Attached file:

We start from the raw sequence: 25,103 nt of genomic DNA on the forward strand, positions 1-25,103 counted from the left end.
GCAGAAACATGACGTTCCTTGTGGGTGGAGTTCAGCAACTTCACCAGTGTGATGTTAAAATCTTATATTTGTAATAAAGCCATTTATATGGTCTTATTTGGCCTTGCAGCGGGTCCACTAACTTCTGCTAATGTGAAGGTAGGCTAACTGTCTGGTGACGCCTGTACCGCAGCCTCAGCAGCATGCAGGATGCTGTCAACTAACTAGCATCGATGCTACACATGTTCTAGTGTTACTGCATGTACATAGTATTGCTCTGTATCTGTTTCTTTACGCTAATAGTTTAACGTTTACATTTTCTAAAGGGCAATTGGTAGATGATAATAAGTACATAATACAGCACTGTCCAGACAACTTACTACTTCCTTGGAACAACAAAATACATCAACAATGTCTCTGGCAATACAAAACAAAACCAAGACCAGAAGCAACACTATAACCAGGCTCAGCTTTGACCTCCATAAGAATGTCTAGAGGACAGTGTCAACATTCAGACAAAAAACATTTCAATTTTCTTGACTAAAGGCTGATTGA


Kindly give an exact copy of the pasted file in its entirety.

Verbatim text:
We start from the raw sequence: 25,103 nt of genomic DNA on the forward strand, positions 1-25,103 counted from the left end.
GCAGAAACATGACGTTCCTTGTGGGTGGAGTTCAGCAACTTCACCAGTGTGATGTTAAAATCTTATATTTGTAATAAAGCCATTTATATGGTCTTATTTGGCCTTGCAGCGGGTCCACTAACTTCTGCTAATGTGAAGGTAGGCTAACTGTCTGGTGACGCCTGTACCGCAGCCTCAGCAGCATGCAGGATGCTGTCAACTAACTAGCATCGATGCTACACATGTTCTAGTGTTACTGCATGTACATAGTATTGCTCTGTATCTGTTTCTTTACGCTAATAGTTTAACGTTTACATTTTCTAAAGGGCAATTGGTAGATGATAATAAGTACATAATACAGCACTGTCCAGACAACTTACTACTTCCTTGGAACAACAAAATACATCAACAATGTCTCTGGCAATACAAAACAAAACCAAGACCAGAAGCAACACTATAACCAGGCTCAGCTTTGACCTCCATAAGAATGTCTAGAGGACAGTGTCAACATTCAGACAAAAAACATTTCAATTTTCTTGACTAAAGGCTGATTGA